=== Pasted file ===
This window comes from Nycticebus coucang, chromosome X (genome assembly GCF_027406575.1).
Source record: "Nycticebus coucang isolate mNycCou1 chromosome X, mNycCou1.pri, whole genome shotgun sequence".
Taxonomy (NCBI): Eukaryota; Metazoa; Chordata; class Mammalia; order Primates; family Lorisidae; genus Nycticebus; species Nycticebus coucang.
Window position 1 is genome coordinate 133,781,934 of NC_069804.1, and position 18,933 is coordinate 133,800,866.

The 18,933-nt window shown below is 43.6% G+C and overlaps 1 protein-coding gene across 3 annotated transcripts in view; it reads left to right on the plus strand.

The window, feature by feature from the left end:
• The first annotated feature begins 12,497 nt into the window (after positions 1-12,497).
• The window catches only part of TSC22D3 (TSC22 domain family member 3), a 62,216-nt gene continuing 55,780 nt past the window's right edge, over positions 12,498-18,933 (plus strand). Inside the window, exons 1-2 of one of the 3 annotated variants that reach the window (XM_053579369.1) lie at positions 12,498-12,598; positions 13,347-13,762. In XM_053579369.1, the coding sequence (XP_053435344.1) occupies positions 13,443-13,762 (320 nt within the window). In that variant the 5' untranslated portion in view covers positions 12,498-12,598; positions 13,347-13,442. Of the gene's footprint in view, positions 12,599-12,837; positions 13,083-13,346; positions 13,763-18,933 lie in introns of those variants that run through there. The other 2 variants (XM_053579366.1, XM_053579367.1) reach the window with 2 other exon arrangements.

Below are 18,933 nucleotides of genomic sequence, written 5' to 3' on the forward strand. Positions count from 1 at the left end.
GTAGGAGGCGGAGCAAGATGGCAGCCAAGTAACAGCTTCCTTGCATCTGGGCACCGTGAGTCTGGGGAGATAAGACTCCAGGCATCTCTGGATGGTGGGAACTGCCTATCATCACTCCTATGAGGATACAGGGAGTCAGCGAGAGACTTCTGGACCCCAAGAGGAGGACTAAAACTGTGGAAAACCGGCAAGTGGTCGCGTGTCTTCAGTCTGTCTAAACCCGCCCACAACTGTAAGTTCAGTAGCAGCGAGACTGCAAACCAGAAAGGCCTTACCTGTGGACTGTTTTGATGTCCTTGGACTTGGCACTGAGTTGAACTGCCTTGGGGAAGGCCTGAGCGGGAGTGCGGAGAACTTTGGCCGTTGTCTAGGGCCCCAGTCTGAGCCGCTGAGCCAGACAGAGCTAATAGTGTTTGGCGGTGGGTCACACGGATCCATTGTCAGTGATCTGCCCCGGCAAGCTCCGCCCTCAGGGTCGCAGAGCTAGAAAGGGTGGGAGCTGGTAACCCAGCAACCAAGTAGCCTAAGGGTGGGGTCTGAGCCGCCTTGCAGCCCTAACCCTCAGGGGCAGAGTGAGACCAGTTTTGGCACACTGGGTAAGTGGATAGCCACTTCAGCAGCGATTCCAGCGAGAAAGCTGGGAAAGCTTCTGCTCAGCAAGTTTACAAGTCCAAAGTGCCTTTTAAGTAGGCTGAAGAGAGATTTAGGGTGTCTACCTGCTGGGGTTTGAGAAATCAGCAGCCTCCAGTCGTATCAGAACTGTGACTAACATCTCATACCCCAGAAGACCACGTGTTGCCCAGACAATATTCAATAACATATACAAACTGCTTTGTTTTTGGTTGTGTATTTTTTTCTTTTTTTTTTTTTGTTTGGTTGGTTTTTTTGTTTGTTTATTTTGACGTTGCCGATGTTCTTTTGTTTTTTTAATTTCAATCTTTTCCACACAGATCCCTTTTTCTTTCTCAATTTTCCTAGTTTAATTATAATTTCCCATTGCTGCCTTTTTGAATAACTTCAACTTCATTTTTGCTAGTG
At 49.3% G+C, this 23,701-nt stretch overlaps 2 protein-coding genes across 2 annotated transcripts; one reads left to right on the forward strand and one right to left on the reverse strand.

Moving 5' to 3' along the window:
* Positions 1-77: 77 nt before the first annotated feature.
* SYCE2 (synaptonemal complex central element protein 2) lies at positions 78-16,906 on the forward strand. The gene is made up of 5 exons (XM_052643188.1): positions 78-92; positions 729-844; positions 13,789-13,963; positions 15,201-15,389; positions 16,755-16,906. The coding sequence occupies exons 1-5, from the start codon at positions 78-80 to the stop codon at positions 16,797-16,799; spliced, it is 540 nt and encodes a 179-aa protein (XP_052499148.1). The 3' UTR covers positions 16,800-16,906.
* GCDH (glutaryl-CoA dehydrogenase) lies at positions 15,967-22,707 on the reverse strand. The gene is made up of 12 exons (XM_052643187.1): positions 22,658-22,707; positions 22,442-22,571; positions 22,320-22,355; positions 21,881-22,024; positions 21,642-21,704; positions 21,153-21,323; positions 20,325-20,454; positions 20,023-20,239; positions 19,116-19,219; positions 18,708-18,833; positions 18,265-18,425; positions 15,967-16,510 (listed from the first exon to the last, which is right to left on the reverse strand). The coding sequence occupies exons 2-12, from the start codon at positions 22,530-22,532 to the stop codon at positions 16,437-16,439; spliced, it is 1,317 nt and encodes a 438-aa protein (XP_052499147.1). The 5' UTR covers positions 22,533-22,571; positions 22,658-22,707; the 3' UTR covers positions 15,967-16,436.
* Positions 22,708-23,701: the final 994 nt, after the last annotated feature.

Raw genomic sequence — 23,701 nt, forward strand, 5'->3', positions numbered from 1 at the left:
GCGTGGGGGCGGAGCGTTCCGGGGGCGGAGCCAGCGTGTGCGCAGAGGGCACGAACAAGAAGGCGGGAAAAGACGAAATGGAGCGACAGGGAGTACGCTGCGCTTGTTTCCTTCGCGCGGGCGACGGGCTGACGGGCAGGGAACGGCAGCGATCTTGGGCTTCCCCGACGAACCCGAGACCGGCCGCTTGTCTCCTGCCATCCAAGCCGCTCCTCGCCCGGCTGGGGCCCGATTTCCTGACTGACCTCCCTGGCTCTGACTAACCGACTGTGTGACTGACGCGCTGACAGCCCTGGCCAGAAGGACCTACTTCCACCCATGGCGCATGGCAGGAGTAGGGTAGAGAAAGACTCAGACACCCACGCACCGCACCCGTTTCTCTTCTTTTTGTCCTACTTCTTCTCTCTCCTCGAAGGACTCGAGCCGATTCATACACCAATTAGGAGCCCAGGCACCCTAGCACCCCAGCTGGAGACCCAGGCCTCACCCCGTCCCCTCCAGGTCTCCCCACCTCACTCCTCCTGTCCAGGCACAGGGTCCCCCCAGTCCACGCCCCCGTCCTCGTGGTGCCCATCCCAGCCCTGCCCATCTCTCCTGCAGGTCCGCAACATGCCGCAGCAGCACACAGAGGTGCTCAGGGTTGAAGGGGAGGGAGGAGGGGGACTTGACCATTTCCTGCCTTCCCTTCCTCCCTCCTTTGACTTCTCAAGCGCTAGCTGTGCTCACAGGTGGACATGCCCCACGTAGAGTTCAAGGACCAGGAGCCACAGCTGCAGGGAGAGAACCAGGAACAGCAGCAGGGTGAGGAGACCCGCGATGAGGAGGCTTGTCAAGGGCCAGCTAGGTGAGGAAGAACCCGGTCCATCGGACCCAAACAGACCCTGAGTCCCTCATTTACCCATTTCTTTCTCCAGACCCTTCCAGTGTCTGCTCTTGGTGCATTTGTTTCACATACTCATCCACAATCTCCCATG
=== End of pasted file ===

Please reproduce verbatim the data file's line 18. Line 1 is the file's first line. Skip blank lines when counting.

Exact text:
GCGTGGGGGCGGAGCGTTCCGGGGGCGGAGCCAGCGTGTGCGCAGAGGGCACGAACAAGAAGGCGGGAAAAGACGAAATGGAGCGACAGGGAGTACGCTGCGCTTGTTTCCTTCGCGCGGGCGACGGGCTGACGGGCAGGGAACGGCAGCGATCTTGGGCTTCCCCGACGAACCCGAGACCGGCCGCTTGTCTCCTGCCATCCAAGCCGCTCCTCGCCCGGCTGGGGCCCGATTTCCTGACTGACCTCCCTGGCTCTGACTAACCGACTGTGTGACTGACGCGCTGACAGCCCTGGCCAGAAGGACCTACTTCCACCCATGGCGCATGGCAGGAGTAGGGTAGAGAAAGACTCAGACACCCACGCACCGCACCCGTTTCTCTTCTTTTTGTCCTACTTCTTCTCTCTCCTCGAAGGACTCGAGCCGATTCATACACCAATTAGGAGCCCAGGCACCCTAGCACCCCAGCTGGAGACCCAGGCCTCACCCCGTCCCCTCCAGGTCTCCCCACCTCACTCCTCCTGTCCAGGCACAGGGTCCCCCCAGTCCACGCCCCCGTCCTCGTGGTGCCCATCCCAGCCCTGCCCATCTCTCCTGCAGGTCCGCAACATGCCGCAGCAGCACACAGAGGTGCTCAGGGTTGAAGGGGAGGGAGGAGGGGGACTTGACCATTTCCTGCCTTCCCTTCCTCCCTCCTTTGACTTCTCAAGCGCTAGCTGTGCTCACAGGTGGACATGCCCCACGTAGAGTTCAAGGACCAGGAGCCACAGCTGCAGGGAGAGAACCAGGAACAGCAGCAGGGTGAGGAGACCCGCGATGAGGAGGCTTGTCAAGGGCCAGCTAGGTGAGGAAGAACCCGGTCCATCGGACCCAAACAGACCCTGAGTCCCTCATTTACCCATTTCTTTCTCCAGACCCTTCCAGTGTCTGCTCTTGGTGCATTTGTTTCACATACTCATCCACAATCTCCCATG